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    Wine Pairing | Part 1 | White and Rosé

    Wine Pairing | Part 1 | White and Rosé

    Learn The Art Of Wine Pairing

    Finding suitable wine pairings can be a daunting task, even for the most experienced chef. The good news is wine really only serves to enhance your meal and finding a good match will bring out the best flavors in your dish when done right. We’ve got some advice to guide you through the wine aisle as you shop for your holiday feasts this season. 

    Wine and food can either echo each other, or contrast. There is a kind of Yin and Yang to wine pairing. The ultimate goal is to find balance, where neither element overwhelms the other. Now it isn’t a hard and fast rule, but white wine is paired to contrast while reds can be paired congruently. 

    In this Two-Part Series, we’ll get you started on a path to becoming a pairing guru… or at least get you through this holiday season’s big meals without losing mind (we’ll leave that to your in-laws.)

    Part 1: White, Sparkling, and Rosé Wine

    We’ve consolidated a multitude of pairing rules down to three simple guidelines:

    • Wine pairing should be more acidic than the food.
    • Wine pairing should be sweeter than the food.
    • Wine pairing should have the same flavor intensity as the food

    The primary feature of most white wines will be the acidity, but also consider the sweetness and richness. We’ll work through the different courses and see where you can optimize flavor with the perfect white wine pairing. 

    STARTERS

    Rosé combines the refreshing and crisp acidity of white wine with the fruity depth of reds. It’s a great go-to pairing for lighter fare, snacks, and appetizers. 

    If you’re opting for a cheese plate, a slightly sweeter wine may be in order. While red wines are optimal for stronger cheeses, mild cheeses like Brie or Camembert can be paired with a Moscato to offer a little relief from the heaviness. 

    A salad first course plays well with crispy light white wines. The green notes in Pinot Grigio compliment fresh vegetables and crunchy lettuce.

    MAINS

    For any dish you would squeeze a lemon on, try a light white (aged in stainless steel, not barrels) for a bit of zestiness. The herby acidity of Sauvignon Blanc or Grüner Veltliner will enhance everything from a fish taco to a salmon steak.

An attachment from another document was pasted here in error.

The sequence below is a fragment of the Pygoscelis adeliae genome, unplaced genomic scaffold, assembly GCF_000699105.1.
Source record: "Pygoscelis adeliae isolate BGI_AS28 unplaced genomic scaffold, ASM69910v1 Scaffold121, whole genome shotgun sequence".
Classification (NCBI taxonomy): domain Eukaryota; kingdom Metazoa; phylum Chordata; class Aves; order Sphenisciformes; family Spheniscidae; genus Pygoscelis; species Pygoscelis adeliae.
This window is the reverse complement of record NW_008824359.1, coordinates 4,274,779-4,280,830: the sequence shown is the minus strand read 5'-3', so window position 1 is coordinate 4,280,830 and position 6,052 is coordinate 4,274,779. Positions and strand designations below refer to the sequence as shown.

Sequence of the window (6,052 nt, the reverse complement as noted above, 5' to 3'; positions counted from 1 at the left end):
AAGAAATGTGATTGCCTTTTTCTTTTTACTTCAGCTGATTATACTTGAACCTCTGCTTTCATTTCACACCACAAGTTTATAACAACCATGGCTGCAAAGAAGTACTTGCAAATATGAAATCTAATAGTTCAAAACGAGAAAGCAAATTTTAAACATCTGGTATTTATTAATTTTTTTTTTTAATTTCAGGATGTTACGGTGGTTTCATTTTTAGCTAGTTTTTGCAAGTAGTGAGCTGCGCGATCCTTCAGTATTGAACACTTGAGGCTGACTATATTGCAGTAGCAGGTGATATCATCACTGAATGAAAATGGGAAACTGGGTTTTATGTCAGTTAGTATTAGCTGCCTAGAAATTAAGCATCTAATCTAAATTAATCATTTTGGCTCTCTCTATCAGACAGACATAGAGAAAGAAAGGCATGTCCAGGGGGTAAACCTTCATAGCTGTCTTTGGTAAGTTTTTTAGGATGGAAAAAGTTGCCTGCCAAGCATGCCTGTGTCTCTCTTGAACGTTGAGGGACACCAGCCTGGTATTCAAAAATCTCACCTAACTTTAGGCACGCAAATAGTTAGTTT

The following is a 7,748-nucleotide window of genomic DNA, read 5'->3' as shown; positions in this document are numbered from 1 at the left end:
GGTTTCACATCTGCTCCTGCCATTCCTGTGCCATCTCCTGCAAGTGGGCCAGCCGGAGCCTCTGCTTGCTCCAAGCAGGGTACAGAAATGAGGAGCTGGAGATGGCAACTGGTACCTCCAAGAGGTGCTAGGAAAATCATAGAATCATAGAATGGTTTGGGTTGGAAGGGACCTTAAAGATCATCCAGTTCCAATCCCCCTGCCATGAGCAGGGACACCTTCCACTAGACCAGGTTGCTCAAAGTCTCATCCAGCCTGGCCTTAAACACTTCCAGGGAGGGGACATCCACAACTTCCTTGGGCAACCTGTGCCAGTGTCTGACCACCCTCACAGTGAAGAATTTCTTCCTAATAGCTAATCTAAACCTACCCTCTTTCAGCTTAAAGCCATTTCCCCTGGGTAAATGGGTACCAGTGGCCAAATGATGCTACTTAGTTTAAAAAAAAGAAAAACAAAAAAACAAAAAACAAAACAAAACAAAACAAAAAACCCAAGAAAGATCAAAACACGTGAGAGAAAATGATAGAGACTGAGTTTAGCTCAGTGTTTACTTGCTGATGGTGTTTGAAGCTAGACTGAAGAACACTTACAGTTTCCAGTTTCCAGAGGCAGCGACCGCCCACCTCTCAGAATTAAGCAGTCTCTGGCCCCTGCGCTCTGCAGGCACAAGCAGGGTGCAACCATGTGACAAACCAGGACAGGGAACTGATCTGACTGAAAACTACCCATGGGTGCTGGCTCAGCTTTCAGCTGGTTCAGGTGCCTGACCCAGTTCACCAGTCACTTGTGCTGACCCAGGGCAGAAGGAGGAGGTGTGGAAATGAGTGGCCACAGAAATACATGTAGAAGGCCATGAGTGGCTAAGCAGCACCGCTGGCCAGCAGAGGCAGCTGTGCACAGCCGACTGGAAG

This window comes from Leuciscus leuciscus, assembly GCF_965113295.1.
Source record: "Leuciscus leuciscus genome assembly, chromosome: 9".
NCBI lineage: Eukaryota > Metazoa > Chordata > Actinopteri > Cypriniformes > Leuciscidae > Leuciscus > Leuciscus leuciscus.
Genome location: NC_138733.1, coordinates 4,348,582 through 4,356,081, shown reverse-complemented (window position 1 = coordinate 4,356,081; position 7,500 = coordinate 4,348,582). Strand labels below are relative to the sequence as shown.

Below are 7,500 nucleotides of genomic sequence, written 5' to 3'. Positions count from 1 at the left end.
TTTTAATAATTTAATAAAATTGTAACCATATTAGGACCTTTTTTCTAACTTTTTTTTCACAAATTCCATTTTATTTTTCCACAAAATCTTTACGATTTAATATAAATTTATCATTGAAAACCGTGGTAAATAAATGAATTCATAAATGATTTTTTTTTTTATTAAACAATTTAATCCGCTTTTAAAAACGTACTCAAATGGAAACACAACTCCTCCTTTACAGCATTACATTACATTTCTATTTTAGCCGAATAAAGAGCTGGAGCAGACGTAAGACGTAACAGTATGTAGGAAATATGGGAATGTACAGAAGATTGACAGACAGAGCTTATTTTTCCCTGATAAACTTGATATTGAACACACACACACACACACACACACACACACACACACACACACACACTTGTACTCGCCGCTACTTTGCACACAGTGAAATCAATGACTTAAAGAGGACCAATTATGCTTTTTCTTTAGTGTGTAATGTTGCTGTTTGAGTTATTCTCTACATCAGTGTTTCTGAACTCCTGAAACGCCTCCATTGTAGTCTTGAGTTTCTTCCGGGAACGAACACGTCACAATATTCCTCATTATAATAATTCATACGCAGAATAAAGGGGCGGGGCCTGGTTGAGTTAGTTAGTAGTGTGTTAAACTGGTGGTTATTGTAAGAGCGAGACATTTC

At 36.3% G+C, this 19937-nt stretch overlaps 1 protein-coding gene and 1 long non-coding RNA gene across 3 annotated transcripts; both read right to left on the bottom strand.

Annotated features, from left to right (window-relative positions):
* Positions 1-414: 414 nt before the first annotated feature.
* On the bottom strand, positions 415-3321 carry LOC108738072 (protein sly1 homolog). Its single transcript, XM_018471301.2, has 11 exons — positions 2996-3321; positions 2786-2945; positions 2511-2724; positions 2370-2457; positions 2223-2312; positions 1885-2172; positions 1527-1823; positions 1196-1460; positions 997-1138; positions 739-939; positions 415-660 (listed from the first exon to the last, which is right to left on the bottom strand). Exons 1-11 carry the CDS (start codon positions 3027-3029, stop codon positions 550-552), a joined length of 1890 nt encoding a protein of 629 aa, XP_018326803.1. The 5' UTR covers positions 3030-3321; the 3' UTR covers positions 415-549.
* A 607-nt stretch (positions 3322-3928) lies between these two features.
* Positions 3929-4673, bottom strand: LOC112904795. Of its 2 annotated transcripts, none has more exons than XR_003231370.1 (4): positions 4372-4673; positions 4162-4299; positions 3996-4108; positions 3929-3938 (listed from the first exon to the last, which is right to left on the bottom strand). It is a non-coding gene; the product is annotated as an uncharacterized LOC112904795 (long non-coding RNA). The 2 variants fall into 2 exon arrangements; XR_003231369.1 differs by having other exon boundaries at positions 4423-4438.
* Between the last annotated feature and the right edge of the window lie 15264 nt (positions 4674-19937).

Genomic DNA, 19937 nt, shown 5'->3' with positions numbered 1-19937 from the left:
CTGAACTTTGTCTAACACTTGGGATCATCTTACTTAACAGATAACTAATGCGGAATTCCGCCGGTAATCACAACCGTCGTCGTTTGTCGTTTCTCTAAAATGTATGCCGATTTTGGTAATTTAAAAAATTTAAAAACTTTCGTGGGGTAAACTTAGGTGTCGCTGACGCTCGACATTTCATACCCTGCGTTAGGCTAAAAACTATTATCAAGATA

If you’re an adventurous foodie with a flair for the spicier things in life, a slightly drier white wine such as Riesling or Chenin Blanc provides a slightly sweet note that will offset the fiery oils in your dish. The alcohol in wine intensifies spice, so white wine with lower alcohol content is the way to go for curries, pan-fries, or other Asian dishes. 

    Similarly to spice, alcohol will enhance salt and make food seem bitter. For your creamiest, salt heavy dishes, opt for a semi-dry like a Viognier or an unoaked Chardonnay for a little freshness that won’t result in overwhelming bitterness. Champagne or another sparkling wine is another option for salty, fried fare like fried chicken or macaroni and cheese. It’ll also give a fancy flair to an otherwise pedestrian meal. 

    For grilled poultry or late-summer vegetable dishes like red peppers and squash, rich whites are the way to go. Full-bodied Chardonnay will accentuate the fatty, rich, and savory profile of your dish. It’s so versatile you can even try it with a heavier seafood meal or a delicately flavored pork dish.

    DESSERT

    Dessert pairings can be slightly trickier as you don’t want to overwhelm the palate with sweetness, but serving your last course with wine rather than the traditional coffee or tea can make for a fireworks feast finale. 

    Fruitier desserts can handle a slightly more acidic wine pairing so for a fruity cheesecake or something similar, try a Sauvignon Blanc to cut through the cream and accentuate the freshness of the fruit. 

    Baked fruit desserts like apple go well with a white like Reisling that has a natural green crispness and a little spice but will still mirror the sweetness without overpowering. 

    Warm spice deserts like the seasonal pumpkin pie can be balanced with a sweet wine. Pairing a sweet white such Hungarian Tokaji will bring out the best flavors in both and complement the creaminess. 

    Lastly, if you’re out of steam from pairing every other course of your meal, you can always reach for a semi-dry bubbly. It will work with nearly any dessert and provide that fun and celebratory feeling at the end of a long meal. 

    If you made it through all the courses, you’re already well on your way to pairing like a pro! Look out for Part Two of this editorial, where we’ll discuss best practices for pairing red wines. For now, make sure you’ve stocked up on Cork Genius Wine Openers for all the bottles you’ll be popping in the weeks to come

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